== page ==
Tactical Analysis: Arsenal 6 Southampton 1

Tactical Analysis: Arsenal 6 Southampton 1

Arsenal produced a fluid and dominant display as they dispatched a hapless, newly promoted, Southampton. The game ended 6-1 but was over when Podolski smashed home a 30th minute free-kick to make it 2-0.


Arsenal set out a somewhat experimental front three, with Gervinho chosen to lead the line in the middle ahead of new signing Olivier Giroud. He was flanked by Lukas Podolski and Alex Oxlade-Chamberlain. Arsenal played a 4-2-3-1 and had a wealth of attacking talent, with Cazorla supporting the forwards.

Conversely, Southampton set out in a rather negative fashion, lining up with a 4-5-1. They sat deep and narrow and looked to frustrate Arsenal.

The game was won for Arsenal (and lost for Southampton) in the first half, with the Gunners going ahead 4-0 before Southampton grabbing a consolation goal right before half-time.

Key Area

Southampton played a narrow formation and attempted to sit deep and not concede. It is safe to say this failed badly; they conceded 6 goals. The reason for this was how they lined up in midfield. Arsenal was ruthless in how they exposed the spaces either side of Southampton’s deepest midfielder, Schneiderlin. This was done through runners (most frequently Podolski and Oxlade-Chamberlain) dropping into this space which distorted Southampton’s shape and allowed the fullbacks to advance unopposed (and run amuck), as shown below:

This was evident after three minutes when five players (Cazorla, Podolski, Gervinho, Coquelin and Oxlade-Chamberlain) got in and around Schneiderlin. Supporting defenders dropped and this allowed Jenkinson to join in the attack (whilst Gibbs positioning was already the teams most advanced)

The Arsenal fullback maintained extremely advanced positions all throughout the match, with Gibbs and Jenkinson both completing over 50% of their passes in Southampton’s half of the pitch (KG=55%, CJ=53%), with Gibbs being slightly more penetrative in the final third (playing 25% of his passes in the final third compared to 18% for Jenkinson).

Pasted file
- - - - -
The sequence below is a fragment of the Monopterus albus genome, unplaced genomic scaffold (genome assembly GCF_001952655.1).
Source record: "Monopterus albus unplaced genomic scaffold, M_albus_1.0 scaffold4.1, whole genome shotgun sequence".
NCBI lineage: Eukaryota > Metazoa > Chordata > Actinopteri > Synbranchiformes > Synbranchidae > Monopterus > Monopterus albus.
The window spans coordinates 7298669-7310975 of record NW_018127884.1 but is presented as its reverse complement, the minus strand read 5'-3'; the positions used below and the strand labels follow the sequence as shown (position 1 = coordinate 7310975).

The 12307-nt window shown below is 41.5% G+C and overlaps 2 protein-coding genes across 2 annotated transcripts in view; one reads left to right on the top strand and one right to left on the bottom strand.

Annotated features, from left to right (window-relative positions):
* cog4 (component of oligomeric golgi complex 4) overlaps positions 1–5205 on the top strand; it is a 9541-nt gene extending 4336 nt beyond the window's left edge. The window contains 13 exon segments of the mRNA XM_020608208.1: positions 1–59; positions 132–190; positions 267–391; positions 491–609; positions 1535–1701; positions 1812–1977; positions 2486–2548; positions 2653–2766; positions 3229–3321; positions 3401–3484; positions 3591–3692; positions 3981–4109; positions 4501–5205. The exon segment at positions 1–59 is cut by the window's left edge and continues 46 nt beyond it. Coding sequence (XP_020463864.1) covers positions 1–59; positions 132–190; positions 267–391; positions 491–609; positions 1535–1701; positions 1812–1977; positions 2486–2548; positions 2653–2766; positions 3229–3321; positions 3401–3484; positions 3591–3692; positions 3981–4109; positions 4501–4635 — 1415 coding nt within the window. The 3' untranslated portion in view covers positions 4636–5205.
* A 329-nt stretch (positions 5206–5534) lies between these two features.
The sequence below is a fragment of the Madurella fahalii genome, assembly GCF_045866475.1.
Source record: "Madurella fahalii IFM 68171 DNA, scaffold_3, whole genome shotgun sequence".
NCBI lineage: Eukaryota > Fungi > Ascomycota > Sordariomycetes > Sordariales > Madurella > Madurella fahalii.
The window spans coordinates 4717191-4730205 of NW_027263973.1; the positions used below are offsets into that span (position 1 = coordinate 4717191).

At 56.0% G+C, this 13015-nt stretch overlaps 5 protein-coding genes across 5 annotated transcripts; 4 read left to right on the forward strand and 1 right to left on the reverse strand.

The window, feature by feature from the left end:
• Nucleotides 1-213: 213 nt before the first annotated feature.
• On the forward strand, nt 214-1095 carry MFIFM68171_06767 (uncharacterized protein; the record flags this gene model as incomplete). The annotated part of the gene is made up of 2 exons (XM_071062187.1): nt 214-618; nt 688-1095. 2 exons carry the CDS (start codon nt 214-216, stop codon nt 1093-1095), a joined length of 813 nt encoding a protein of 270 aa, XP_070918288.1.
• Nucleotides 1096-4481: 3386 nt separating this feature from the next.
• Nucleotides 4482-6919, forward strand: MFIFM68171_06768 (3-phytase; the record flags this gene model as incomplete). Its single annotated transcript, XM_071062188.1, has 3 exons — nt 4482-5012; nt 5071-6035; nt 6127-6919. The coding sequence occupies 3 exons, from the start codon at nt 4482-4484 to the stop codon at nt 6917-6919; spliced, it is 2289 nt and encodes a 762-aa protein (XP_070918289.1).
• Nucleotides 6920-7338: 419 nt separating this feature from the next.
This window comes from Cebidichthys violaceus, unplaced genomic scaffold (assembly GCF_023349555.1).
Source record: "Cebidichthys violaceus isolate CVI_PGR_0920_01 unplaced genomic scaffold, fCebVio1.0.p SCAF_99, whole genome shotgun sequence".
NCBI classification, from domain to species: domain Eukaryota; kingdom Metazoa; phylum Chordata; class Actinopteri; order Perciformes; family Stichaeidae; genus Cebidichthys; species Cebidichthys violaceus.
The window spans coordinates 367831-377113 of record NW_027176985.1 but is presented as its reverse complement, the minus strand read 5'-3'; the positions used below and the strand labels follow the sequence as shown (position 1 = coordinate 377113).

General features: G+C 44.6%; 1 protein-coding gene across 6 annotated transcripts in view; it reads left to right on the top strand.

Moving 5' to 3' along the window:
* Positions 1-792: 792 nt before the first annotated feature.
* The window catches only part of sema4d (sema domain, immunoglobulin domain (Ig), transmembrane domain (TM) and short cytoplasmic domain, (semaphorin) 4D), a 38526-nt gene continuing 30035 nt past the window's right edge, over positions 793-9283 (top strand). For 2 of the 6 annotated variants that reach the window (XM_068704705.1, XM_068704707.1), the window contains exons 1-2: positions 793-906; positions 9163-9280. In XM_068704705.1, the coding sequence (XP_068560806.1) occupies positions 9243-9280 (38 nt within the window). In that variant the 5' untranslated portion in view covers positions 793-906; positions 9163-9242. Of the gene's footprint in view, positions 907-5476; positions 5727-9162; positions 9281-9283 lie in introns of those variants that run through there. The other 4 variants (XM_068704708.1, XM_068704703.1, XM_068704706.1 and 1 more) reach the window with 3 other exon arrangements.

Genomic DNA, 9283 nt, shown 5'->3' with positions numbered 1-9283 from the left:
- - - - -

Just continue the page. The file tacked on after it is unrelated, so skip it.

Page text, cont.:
Next Page: Arsenal Goal analysis, second half thoughts & conclusion

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Arsenal Goals

Three of Arsenal’s four first half goals were as a direct result of this inside movement from forwards, whilst the fullbacks overlapped with width.

The first, an own goal after 12mins was as a result of Lukas Podolski coming inside and Gibbs moving into the space he had evacuated. Gibbs burst into the box and was played in by Podolski (who had evaded a few challenges) to drill in a cross which was eventually bundled in by the unsighted Hooiveld.

The third goal for Arsenal similarly involved this fluid movement. Oxlade-Chamberlain (AOC) moved inside, with Lallana drifting infield (small circle). Coquelin (FC) pushed forward (resulting in Davis dropping leaving the midfield trio too square). Finally, the space left by Lallana coming inside was exploited by both Jenkinson (out of shot but run shown by CJ) and Gervinho. Gervinho’s run (large circle) towards the ball and back out left new substitute Maya badly exposed and he finished strongly.

Finally, Arsenal’s fourth goal also resulted from moving into the space around the deep midfielder, with Gibbs again the player to give the assist to another own goal.

The midfield five of Southampton (highlighted in red) was again exposed by inside runners – Coquelin (FC), Podolski (LP) and Gervinho (Ger) – and it was Gervinho who fed the run of Gibbs (circled).

An error by Szczesny allowed Southampton to pull one back before the break but the result was already beyond doubt.

Next Page: Second Half Thoughts and Conclusion

Second Half

At half-time Southampton introduced Gaston Ramirez (on for Steven Davis) and this resulted in a tweak to their system. Ramirez isn’t as disciplined in defending as Davis so he was often much further forward than the other two central midfielders (Ward-Prowse and Schneiderlin). This is shown by the fact that 77% of his passes were in the attacking half versus the teams average of 51% making him second only behind Jason Puncheon on 79%.

This attacking substitution also slightly solidified Southampton defensively, as there was less distortion of their defensive shape when the forwards came inside, shown below:

But as Arsenal had so much quality, this change by Southampton strengthened one area but weakened another. This left Santi Cazorla with more space to drift around in front of the two ‘shielding midfielders’ for Southampton – and he had two ‘second goal assists’ for Arsenal’s 5th and 6th (pass to Ramsey and pass to Vermaelen).


It was a dominate performance by Arsenal and they showed their superiority over a luckless Southampton, who scored two own goals. It has been a difficult start for the Saints, facing Manchester City, Manchester United and Arsenal in their first four fixtures and they now sit at the foot of the table without a point.